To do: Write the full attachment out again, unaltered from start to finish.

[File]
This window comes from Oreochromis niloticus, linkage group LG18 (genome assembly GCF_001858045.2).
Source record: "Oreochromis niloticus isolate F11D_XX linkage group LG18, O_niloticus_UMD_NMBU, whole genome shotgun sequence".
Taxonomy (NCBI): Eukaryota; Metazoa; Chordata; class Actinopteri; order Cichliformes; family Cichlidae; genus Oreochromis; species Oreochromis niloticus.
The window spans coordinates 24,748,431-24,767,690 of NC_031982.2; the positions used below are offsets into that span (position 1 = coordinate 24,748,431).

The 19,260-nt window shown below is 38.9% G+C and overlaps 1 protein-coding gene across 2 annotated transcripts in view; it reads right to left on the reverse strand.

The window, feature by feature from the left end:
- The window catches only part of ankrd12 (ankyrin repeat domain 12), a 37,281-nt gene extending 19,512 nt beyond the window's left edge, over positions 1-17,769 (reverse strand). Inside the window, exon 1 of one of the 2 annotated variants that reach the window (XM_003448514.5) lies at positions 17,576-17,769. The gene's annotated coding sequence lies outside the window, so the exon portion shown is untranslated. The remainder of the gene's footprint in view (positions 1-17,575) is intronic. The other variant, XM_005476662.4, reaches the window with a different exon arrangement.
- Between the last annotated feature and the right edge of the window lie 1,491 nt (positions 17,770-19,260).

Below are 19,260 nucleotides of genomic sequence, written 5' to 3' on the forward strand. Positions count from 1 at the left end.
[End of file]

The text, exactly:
This window comes from Oreochromis niloticus, linkage group LG18 (genome assembly GCF_001858045.2).
Source record: "Oreochromis niloticus isolate F11D_XX linkage group LG18, O_niloticus_UMD_NMBU, whole genome shotgun sequence".
Taxonomy (NCBI): Eukaryota; Metazoa; Chordata; class Actinopteri; order Cichliformes; family Cichlidae; genus Oreochromis; species Oreochromis niloticus.
The window spans coordinates 24,748,431-24,767,690 of NC_031982.2; the positions used below are offsets into that span (position 1 = coordinate 24,748,431).

The 19,260-nt window shown below is 38.9% G+C and overlaps 1 protein-coding gene across 2 annotated transcripts in view; it reads right to left on the reverse strand.

The window, feature by feature from the left end:
- The window catches only part of ankrd12 (ankyrin repeat domain 12), a 37,281-nt gene extending 19,512 nt beyond the window's left edge, over positions 1-17,769 (reverse strand). Inside the window, exon 1 of one of the 2 annotated variants that reach the window (XM_003448514.5) lies at positions 17,576-17,769. The gene's annotated coding sequence lies outside the window, so the exon portion shown is untranslated. The remainder of the gene's footprint in view (positions 1-17,575) is intronic. The other variant, XM_005476662.4, reaches the window with a different exon arrangement.
- Between the last annotated feature and the right edge of the window lie 1,491 nt (positions 17,770-19,260).

Below are 19,260 nucleotides of genomic sequence, written 5' to 3' on the forward strand. Positions count from 1 at the left end.